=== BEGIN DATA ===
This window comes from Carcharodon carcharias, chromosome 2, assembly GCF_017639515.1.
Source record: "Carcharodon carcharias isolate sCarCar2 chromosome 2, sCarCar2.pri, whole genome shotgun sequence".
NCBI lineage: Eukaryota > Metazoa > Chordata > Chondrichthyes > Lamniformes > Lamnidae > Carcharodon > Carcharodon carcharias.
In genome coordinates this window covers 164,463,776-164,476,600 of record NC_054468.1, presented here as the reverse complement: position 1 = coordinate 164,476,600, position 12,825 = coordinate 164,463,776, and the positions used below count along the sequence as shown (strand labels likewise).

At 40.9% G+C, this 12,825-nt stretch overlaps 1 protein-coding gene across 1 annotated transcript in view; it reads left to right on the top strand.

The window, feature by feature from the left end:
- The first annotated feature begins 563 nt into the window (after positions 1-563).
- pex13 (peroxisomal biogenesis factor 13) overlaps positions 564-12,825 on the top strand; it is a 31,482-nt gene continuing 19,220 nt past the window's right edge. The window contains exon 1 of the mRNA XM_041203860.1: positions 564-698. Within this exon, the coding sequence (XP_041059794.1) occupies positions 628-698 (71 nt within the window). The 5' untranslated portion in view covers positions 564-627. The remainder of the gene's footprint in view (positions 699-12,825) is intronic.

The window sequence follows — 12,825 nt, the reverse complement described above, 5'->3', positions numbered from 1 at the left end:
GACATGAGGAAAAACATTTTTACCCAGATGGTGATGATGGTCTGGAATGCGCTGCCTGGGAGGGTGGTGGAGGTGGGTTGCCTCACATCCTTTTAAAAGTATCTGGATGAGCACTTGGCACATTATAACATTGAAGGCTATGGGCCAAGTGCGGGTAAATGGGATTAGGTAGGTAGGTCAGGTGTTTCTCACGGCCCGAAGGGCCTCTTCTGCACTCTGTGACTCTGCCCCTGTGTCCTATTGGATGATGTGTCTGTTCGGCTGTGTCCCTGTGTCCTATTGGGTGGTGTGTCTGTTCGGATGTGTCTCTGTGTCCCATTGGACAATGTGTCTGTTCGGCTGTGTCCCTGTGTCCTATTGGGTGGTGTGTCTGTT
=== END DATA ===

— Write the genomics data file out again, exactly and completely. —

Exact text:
This window comes from Carcharodon carcharias, chromosome 2, assembly GCF_017639515.1.
Source record: "Carcharodon carcharias isolate sCarCar2 chromosome 2, sCarCar2.pri, whole genome shotgun sequence".
NCBI lineage: Eukaryota > Metazoa > Chordata > Chondrichthyes > Lamniformes > Lamnidae > Carcharodon > Carcharodon carcharias.
In genome coordinates this window covers 164,463,776-164,476,600 of record NC_054468.1, presented here as the reverse complement: position 1 = coordinate 164,476,600, position 12,825 = coordinate 164,463,776, and the positions used below count along the sequence as shown (strand labels likewise).

At 40.9% G+C, this 12,825-nt stretch overlaps 1 protein-coding gene across 1 annotated transcript in view; it reads left to right on the top strand.

The window, feature by feature from the left end:
- The first annotated feature begins 563 nt into the window (after positions 1-563).
- pex13 (peroxisomal biogenesis factor 13) overlaps positions 564-12,825 on the top strand; it is a 31,482-nt gene continuing 19,220 nt past the window's right edge. The window contains exon 1 of the mRNA XM_041203860.1: positions 564-698. Within this exon, the coding sequence (XP_041059794.1) occupies positions 628-698 (71 nt within the window). The 5' untranslated portion in view covers positions 564-627. The remainder of the gene's footprint in view (positions 699-12,825) is intronic.

The window sequence follows — 12,825 nt, the reverse complement described above, 5'->3', positions numbered from 1 at the left end:
GACATGAGGAAAAACATTTTTACCCAGATGGTGATGATGGTCTGGAATGCGCTGCCTGGGAGGGTGGTGGAGGTGGGTTGCCTCACATCCTTTTAAAAGTATCTGGATGAGCACTTGGCACATTATAACATTGAAGGCTATGGGCCAAGTGCGGGTAAATGGGATTAGGTAGGTAGGTCAGGTGTTTCTCACGGCCCGAAGGGCCTCTTCTGCACTCTGTGACTCTGCCCCTGTGTCCTATTGGATGATGTGTCTGTTCGGCTGTGTCCCTGTGTCCTATTGGGTGGTGTGTCTGTTCGGATGTGTCTCTGTGTCCCATTGGACAATGTGTCTGTTCGGCTGTGTCCCTGTGTCCTATTGGGTGGTGTGTCTGTT